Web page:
"Welcome to The Prashant Kamat lab at the University of Notre Dame! With the help of internal and external collaborations we have established a successful multidisciplinary research program in nanostructure architectures and energy conversion processes." - Prashant Kamat


Kamat Lab News


Wednesday, August 20, 2014Posted by Jeff Christians

Editorail: Reporting on Heterogeneous Photocatalysis

This editorial written for ACS Applied Materials and Interfaces looks into the best practices for reporting on hetergeneous photocatalysis. It includes tips for making measurements as well as proper reporting of values and things to watch out for in the literature.

Best Practices for Reporting on Heterogeneous Photocatalysis

Heterogeneous photocatalysis is of broad interest in materials chemistry and materials science, particularly with the rapid growth of research attention being directed toward energy-related applications, pollution mitigation, and other related areas of environmental impact.(1) A literature survey reveals more than 9000 papers with the word photocatalyst or photocatalysis in the title published during the last ten years (Source: Web of Science, July 3, 2014), with the number of papers published each year increasing significantly since 2005. The materials and physical chemistry journals of the American Chemical Society receive a significant number of papers in the area of photocatalysis.

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Wednesday, August 20, 2014Posted by Jeff Christians

Catalytic Reduction of CO2 with TiO2

Read the latest paper from the Kamat Lab!

The Origin of Catalytic Effect in the Reduction of CO2 at Nanostructured TiO2 Films

The Origin of Catalytic Effect in the Reduction of CO2 at Nanostructured TiO2 Films

Abstract: Electrocatalytic activity of mesoscopic TiO2 films towards the reduction of CO2 is probed by depositing a nanostructured film on a glassy carbon electrode. The one-electron reduction of CO2 in acetonitrile seen at an onset potential of -1.1 V (vs. NHE) is ~0.5 V lower than the one observed with a glassy carbon electrode. The electrocatalytic role of TiO2 is elucidated through spectroelectrochemistry and product analysis. Ti3+ species formed when TiO2 film is subjected to negative potentials have been identified as active reduction sites. Binding of CO2 to catalytically active Ti3+ followed by the electron transfer facilitates the initial one-electron reduction process. Methanol was the primary product when the reduction was carried out in wet acetonitrile.

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Wednesday, August 13, 2014Posted by Jeff Christians

PhysOrg: Band Filling in Perovskite

Band filling with free charge carriers in organometal halide perovskites

PhysOrg: A new paper by University of Notre Dame researchers describes their investigations of the fundamental optical properties of a new class of semiconducting materials known as organic-inorganic "hybrid" perovskites.

The research was conducted at the Notre Dame Radiation Laboratory by Joseph Manser, a doctoral student in chemical and biomolecular engineering, under the direction of Prashant Kamat, Rev. John A. Zahm Professor of Science. The findings appear in a paper in the August 10 edition of the journal Nature Photonics.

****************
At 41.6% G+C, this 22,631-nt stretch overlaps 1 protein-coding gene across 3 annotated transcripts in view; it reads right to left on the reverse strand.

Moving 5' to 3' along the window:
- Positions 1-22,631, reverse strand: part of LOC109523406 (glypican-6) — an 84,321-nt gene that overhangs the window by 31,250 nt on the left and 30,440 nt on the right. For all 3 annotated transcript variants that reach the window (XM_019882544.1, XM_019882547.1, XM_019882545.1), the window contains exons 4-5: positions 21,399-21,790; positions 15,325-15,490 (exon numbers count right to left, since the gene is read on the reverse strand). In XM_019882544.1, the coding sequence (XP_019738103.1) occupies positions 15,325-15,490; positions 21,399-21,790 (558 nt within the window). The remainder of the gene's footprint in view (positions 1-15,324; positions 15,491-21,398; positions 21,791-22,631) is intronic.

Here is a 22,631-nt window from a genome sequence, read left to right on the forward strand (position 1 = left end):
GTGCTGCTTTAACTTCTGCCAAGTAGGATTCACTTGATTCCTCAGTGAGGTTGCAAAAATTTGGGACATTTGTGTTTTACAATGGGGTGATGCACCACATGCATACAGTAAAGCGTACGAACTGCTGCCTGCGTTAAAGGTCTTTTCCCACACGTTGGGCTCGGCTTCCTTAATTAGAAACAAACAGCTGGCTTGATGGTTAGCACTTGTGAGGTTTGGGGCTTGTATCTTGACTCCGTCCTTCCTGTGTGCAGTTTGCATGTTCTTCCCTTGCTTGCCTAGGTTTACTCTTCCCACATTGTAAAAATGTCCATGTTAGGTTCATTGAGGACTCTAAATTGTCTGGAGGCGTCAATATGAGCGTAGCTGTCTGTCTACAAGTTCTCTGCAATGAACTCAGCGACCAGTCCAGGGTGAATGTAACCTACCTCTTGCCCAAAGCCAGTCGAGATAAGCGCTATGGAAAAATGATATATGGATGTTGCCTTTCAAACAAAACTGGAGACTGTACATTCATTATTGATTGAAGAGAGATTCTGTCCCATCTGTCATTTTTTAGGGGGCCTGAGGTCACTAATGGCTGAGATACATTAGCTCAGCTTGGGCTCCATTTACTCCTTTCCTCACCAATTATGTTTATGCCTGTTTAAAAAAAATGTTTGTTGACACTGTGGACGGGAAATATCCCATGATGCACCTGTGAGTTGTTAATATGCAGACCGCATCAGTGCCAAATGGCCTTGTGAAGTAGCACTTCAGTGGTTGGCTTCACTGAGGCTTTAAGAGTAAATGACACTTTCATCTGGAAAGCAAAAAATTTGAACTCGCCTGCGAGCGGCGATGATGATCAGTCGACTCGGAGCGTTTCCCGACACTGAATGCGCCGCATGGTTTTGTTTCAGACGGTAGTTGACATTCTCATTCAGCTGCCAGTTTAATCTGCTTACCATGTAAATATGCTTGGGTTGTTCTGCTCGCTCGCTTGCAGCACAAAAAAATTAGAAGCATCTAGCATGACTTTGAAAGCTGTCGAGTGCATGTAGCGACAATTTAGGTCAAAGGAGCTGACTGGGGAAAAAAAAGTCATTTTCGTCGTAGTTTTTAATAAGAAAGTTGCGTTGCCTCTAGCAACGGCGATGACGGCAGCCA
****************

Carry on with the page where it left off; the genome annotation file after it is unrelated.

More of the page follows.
Article continued on PhysOrg

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Wednesday, August 13, 2014Posted by Jeff Christians

C&EN: Graphene Surprises By Decomposing

Graphene surprises by decomposing

C&EN: Graphene's hallmark chemical stability has made this ultrathin carbon network an ideal support material in catalysis and energy studies. But that inertness is now being called into question by an investigation showing that the material can decompose when used in common applications (Chem. Mater. 2014, DOI: 10.1021/cm5026552).

Water-dispersible forms of graphene are easy to make and easy to handle via simple wet-chemistry methods. Large numbers of researchers use the materials to support nanoparticle catalysts for use in environmental remediation, solar cells, and fuel cells.

Article continued on C&EN

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Monday, August 11, 2014Posted by Jeff Christians

Band Filling in Perovskite

Read the latest paper from the Kamat Lab!

Band Filling with Free Charge Carriers in Organometal Halide Perovskites

Band filling with free charge carriers in organometal halide perovskites

Abstract: The unique and promising properties of semiconducting organometal halide perovskites have brought these materials to the forefront of solar energy research. Here, we present new insights into the excited-state properties of CH3>NH3PbI3 thin films through femtosecond transient absorption spectroscopy measurements. The photoinduced bleach recovery at 760 nm reveals that band-edge recombination follows second-order kinetics, indicating that the dominant relaxation pathway is via recombination of free electrons and holes. Additionally, charge accumulation in the perovskite films leads to an increase in the intrinsic bandgap that follows the Burstein–Moss band filling model. Both the recombination mechanism and the band-edge shift are studied as a function of the photogenerated carrier density and serve to elucidate the behaviour of charge carriers in hybrid perovskites. These results offer insights into the intrinsic photophysics of semiconducting organometal halide perovskites with direct implications for photovoltaic and optoelectronic applications.

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